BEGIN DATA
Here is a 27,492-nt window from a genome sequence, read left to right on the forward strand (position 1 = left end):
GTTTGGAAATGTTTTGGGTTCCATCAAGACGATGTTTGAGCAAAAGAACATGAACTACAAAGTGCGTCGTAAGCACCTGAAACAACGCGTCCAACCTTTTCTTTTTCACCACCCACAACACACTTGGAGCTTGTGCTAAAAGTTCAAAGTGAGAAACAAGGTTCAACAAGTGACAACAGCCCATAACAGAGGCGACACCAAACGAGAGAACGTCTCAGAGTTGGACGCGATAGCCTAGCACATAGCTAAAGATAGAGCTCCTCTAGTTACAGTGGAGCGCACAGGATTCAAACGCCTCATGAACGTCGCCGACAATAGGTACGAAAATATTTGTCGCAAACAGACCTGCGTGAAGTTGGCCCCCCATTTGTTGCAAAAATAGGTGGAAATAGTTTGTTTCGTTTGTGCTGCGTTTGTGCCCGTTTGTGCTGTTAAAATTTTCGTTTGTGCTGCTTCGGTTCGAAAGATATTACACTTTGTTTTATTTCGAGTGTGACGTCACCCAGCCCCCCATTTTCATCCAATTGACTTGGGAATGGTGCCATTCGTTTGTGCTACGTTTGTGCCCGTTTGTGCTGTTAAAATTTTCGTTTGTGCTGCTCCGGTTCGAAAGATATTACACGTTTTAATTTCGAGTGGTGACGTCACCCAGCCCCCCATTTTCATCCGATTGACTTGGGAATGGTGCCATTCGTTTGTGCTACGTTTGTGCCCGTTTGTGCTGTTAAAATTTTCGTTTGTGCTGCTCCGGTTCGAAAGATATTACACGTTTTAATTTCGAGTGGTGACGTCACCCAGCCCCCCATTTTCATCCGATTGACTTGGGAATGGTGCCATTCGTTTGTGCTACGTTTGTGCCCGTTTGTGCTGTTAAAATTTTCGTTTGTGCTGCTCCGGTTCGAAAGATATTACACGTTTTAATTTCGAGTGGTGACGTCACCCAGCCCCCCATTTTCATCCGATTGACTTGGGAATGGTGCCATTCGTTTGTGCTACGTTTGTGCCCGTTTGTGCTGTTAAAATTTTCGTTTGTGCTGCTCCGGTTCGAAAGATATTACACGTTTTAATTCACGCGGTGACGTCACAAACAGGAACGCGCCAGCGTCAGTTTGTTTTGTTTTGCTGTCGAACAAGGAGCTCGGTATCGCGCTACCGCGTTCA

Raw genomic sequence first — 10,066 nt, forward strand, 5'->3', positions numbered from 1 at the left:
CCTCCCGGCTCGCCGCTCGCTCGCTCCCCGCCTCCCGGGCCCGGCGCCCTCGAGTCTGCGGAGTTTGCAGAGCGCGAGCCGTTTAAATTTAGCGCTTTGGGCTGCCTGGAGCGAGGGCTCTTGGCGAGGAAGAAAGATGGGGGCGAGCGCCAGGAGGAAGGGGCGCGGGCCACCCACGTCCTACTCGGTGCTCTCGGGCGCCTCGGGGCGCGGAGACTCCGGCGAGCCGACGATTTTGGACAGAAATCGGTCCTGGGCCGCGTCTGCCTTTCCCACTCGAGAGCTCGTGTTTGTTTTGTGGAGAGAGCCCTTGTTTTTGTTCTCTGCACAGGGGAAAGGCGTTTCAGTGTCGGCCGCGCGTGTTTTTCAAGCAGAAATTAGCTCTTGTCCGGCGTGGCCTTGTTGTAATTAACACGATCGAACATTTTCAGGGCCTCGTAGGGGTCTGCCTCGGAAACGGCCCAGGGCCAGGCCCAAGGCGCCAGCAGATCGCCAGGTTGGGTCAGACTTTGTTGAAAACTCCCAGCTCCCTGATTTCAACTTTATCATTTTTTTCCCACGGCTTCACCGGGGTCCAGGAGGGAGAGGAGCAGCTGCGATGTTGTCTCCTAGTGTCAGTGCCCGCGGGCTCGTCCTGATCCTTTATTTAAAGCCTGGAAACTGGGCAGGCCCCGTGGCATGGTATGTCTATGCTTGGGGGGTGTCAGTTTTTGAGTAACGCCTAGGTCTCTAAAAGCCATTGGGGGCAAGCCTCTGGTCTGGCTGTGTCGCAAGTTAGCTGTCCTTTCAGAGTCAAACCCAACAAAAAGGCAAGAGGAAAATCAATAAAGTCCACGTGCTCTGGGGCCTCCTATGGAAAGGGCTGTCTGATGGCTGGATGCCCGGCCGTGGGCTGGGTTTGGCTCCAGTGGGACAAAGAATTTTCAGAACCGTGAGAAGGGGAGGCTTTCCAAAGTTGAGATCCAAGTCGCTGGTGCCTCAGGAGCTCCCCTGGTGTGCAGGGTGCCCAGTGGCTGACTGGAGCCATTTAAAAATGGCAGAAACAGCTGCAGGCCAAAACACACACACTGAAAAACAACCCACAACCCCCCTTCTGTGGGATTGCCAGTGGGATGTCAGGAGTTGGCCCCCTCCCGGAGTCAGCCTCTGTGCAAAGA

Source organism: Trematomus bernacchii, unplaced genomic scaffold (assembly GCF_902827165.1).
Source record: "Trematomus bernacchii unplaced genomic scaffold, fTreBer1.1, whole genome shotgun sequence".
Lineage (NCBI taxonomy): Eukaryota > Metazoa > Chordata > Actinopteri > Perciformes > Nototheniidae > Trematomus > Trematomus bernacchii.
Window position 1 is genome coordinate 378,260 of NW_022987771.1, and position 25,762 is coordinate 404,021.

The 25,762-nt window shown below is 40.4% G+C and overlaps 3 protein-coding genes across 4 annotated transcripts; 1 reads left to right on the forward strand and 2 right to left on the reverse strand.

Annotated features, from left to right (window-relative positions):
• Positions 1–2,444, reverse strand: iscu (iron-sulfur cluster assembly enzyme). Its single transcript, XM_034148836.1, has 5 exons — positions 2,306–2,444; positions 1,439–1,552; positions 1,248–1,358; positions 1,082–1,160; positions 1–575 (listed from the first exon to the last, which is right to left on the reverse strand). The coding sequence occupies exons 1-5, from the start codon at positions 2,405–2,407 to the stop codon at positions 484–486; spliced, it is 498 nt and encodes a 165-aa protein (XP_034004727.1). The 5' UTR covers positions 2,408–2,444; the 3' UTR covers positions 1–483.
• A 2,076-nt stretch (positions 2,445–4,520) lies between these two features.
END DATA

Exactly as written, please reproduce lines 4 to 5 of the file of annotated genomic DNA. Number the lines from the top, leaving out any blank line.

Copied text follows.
CCTCCCGGCTCGCCGCTCGCTCGCTCCCCGCCTCCCGGGCCCGGCGCCCTCGAGTCTGCGGAGTTTGCAGAGCGCGAGCCGTTTAAATTTAGCGCTTTGGGCTGCCTGGAGCGAGGGCTCTTGGCGAGGAAGAAAGATGGGGGCGAGCGCCAGGAGGAAGGGGCGCGGGCCACCCACGTCCTACTCGGTGCTCTCGGGCGCCTCGGGGCGCGGAGACTCCGGCGAGCCGACGATTTTGGACAGAAATCGGTCCTGGGCCGCGTCTGCCTTTCCCACTCGAGAGCTCGTGTTTGTTTTGTGGAGAGAGCCCTTGTTTTTGTTCTCTGCACAGGGGAAAGGCGTTTCAGTGTCGGCCGCGCGTGTTTTTCAAGCAGAAATTAGCTCTTGTCCGGCGTGGCCTTGTTGTAATTAACACGATCGAACATTTTCAGGGCCTCGTAGGGGTCTGCCTCGGAAACGGCCCAGGGCCAGGCCCAAGGCGCCAGCAGATCGCCAGGTTGGGTCAGACTTTGTTGAAAACTCCCAGCTCCCTGATTTCAACTTTATCATTTTTTTCCCACGGCTTCACCGGGGTCCAGGAGGGAGAGGAGCAGCTGCGATGTTGTCTCCTAGTGTCAGTGCCCGCGGGCTCGTCCTGATCCTTTATTTAAAGCCTGGAAACTGGGCAGGCCCCGTGGCATGGTATGTCTATGCTTGGGGGGTGTCAGTTTTTGAGTAACGCCTAGGTCTCTAAAAGCCATTGGGGGCAAGCCTCTGGTCTGGCTGTGTCGCAAGTTAGCTGTCCTTTCAGAGTCAAACCCAACAAAAAGGCAAGAGGAAAATCAATAAAGTCCACGTGCTCTGGGGCCTCCTATGGAAAGGGCTGTCTGATGGCTGGATGCCCGGCCGTGGGCTGGGTTTGGCTCCAGTGGGACAAAGAATTTTCAGAACCGTGAGAAGGGGAGGCTTTCCAAAGTTGAGATCCAAGTCGCTGGTGCCTCAGGAGCTCCCCTGGTGTGCAGGGTGCCCAGTGGCTGACTGGAGCCATTTAAAAATGGCAGAAACAGCTGCAGGCCAAAACACACACACTGAAAAACAACCCACAACCCCCCTTCTGTGGGATTGCCAGTGGGATGTCAGGAGTTGGCCCCCTCCCGGAGTCAGCCTCTGTGCAAAGA

Source organism: Trematomus bernacchii, unplaced genomic scaffold (assembly GCF_902827165.1).